While November 2017 marks the 100th anniversary of the much-discussed Balfour Declaration, which helped pave the way for the modern state of Israel, another important centennial—for the World War I Battle of Be’er Sheva—was also marked this week by the leaders of Israel, Australia and New Zealand.
For citizens of all three young democracies, the pivotal battle is seen as playing a major role in shaping not only the future of Israel, by setting the stage for the implementation of the Balfour Declaration through the defeat of the Ottoman Empire, but also for the national identities of Australia and New Zealand, who were part of the British Empire at the time.
“We are here standing in the city of Abraham,” Israeli Prime Minister Benjamin Netanyahu told a gathering of leaders in Be’er Sheva’s Commonwealth War Graves Cemetery. “Four-thousand years ago, our forefathers came here. Now, because of that day a hundred years ago, you see the modern city of Be’er Sheva, with the cyber headquarters, with the future in our hands. We have peace, prosperity and security, but it was made possible because of those heroes.”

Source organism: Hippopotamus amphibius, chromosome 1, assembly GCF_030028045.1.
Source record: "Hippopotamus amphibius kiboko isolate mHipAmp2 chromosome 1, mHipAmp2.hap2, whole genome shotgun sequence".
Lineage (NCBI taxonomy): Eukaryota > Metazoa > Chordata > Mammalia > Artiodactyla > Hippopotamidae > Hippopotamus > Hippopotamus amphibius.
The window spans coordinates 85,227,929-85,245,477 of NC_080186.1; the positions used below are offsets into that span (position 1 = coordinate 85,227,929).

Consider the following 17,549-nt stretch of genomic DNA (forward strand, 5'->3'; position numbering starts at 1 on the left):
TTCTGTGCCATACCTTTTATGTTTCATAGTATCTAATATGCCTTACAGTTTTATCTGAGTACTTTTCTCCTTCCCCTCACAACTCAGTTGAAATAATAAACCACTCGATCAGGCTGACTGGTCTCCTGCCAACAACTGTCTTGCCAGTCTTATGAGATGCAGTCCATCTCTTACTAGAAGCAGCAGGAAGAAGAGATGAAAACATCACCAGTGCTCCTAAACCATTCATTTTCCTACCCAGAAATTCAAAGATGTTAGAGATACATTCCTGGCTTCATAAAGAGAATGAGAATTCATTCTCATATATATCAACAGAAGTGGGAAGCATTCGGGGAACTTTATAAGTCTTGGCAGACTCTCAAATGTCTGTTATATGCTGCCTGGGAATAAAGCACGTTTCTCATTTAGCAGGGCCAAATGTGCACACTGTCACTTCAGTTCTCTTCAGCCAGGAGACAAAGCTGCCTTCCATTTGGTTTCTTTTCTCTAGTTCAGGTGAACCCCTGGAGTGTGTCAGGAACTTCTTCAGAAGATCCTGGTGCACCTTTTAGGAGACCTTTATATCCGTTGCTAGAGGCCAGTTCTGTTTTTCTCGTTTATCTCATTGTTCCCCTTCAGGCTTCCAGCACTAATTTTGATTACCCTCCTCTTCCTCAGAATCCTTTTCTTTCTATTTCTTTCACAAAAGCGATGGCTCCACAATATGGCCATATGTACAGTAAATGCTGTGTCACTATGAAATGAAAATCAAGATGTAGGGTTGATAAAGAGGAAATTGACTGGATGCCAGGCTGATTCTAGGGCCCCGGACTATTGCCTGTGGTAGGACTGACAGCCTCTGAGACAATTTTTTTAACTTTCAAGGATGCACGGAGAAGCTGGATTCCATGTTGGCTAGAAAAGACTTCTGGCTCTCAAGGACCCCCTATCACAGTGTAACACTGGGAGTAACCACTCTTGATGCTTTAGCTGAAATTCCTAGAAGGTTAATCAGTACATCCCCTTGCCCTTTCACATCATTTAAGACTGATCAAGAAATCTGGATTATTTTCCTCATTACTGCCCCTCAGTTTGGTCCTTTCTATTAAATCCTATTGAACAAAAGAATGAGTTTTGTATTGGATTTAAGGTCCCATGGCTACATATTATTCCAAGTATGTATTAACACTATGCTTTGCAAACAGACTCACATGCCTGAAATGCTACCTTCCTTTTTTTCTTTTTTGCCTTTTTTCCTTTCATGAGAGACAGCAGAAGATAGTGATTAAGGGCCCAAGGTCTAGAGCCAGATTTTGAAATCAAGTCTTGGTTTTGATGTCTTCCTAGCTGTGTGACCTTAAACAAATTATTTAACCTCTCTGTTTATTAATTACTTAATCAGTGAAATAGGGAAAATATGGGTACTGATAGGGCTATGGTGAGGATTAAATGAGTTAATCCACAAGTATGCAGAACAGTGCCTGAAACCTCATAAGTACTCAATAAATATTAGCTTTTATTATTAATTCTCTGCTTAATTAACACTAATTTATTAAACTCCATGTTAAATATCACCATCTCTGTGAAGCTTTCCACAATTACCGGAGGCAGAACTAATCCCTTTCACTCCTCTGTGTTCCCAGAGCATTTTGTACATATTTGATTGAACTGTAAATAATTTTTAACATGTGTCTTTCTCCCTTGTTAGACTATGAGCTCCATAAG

The ceremony in Be’er Sheva included military reenactments and was attended by a wide array of dignitaries and officials from all three countries, in an unprecedented showing of historical bonds and present-day unity.
“Had the Ottoman rule in Palestine and Syria not been overthrown by the Australians and the New Zealanders, the Balfour Declaration would have been empty words,” Australian Prime Minister Malcolm Turnbull said, referencing the pivotal document—issued only a few days after the battle—in which the British government stated that it would “view with favor the establishment in Palestine of a national home for the Jewish people.”